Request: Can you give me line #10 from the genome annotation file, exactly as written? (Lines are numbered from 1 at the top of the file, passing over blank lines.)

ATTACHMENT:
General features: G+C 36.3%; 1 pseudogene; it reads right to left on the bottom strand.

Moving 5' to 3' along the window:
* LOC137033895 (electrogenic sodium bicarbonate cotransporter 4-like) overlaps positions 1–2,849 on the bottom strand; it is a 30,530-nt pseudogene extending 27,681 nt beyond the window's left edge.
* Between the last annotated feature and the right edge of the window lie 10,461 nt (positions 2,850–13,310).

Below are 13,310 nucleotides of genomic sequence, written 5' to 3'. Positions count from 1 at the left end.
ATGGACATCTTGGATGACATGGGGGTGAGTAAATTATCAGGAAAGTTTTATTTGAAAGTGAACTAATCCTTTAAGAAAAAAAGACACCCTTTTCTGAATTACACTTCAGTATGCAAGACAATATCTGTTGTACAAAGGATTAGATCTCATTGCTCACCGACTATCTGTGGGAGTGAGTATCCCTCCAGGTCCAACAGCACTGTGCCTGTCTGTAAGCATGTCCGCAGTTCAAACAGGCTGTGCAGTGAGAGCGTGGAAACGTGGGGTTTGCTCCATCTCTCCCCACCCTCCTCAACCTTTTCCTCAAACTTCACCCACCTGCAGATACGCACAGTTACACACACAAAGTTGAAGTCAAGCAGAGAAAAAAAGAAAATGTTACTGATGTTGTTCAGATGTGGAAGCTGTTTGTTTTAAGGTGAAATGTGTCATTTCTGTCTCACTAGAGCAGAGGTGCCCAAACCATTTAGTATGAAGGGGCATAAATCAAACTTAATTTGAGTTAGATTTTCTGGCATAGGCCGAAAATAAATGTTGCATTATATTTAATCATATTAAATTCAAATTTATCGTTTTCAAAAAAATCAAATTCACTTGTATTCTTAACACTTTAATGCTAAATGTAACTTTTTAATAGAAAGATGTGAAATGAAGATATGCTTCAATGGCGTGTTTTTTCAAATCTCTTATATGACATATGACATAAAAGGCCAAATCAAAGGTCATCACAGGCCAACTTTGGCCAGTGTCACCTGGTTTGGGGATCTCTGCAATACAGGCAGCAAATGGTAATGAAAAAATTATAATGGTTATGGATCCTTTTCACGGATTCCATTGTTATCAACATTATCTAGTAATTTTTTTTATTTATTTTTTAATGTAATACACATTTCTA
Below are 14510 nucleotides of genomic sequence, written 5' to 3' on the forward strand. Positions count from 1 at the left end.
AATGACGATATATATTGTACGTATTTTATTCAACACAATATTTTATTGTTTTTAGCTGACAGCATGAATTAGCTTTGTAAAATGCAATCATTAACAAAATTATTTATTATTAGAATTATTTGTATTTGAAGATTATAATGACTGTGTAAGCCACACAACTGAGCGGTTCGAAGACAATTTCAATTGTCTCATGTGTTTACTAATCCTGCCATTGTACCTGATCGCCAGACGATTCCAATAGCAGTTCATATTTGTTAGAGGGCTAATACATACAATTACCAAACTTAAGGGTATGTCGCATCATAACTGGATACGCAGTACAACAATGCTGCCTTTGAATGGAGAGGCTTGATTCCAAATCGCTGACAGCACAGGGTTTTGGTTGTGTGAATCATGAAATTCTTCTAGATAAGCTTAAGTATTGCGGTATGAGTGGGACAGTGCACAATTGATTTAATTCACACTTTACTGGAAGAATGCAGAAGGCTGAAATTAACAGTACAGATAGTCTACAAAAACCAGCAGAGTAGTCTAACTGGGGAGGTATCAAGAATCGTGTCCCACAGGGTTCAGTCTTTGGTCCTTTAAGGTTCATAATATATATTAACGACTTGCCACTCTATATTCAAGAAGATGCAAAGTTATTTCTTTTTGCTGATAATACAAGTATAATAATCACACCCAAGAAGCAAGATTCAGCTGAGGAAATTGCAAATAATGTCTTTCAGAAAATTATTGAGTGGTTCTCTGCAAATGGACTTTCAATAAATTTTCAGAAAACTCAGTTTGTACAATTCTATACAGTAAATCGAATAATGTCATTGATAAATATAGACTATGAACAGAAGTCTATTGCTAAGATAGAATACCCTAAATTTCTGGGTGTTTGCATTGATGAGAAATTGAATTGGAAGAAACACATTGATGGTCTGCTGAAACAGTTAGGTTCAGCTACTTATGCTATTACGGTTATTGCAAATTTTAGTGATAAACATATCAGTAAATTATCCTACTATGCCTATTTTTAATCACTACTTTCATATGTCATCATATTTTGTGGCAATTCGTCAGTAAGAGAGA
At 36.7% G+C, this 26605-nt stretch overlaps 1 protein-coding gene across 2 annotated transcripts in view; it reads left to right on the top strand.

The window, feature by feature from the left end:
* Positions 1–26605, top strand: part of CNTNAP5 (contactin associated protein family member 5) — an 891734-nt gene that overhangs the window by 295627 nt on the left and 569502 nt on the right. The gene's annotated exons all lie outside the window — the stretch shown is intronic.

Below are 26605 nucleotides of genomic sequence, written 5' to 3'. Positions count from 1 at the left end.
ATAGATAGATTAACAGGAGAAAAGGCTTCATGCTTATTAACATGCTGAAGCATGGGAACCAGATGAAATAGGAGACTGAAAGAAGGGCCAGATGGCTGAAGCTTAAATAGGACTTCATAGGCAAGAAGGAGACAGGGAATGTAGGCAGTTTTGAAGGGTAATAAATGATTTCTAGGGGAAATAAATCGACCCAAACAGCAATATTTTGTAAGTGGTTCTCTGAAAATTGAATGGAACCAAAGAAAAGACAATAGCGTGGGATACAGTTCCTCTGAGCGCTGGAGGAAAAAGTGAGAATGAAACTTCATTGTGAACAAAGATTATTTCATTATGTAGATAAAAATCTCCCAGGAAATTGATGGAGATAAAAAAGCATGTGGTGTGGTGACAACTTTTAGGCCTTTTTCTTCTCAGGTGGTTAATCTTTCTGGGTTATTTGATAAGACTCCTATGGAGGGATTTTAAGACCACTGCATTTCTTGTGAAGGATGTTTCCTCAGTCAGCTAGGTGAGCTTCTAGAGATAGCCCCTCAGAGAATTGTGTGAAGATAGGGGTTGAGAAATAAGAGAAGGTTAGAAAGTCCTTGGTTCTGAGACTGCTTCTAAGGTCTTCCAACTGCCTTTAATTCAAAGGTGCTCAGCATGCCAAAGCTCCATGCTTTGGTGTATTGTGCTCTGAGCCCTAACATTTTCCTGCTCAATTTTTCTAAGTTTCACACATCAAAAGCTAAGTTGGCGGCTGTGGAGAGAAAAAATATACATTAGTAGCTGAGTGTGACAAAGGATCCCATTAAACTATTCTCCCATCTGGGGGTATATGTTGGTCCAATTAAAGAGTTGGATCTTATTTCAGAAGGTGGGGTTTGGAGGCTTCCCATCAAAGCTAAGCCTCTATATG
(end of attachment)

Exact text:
The window, feature by feature from the left end: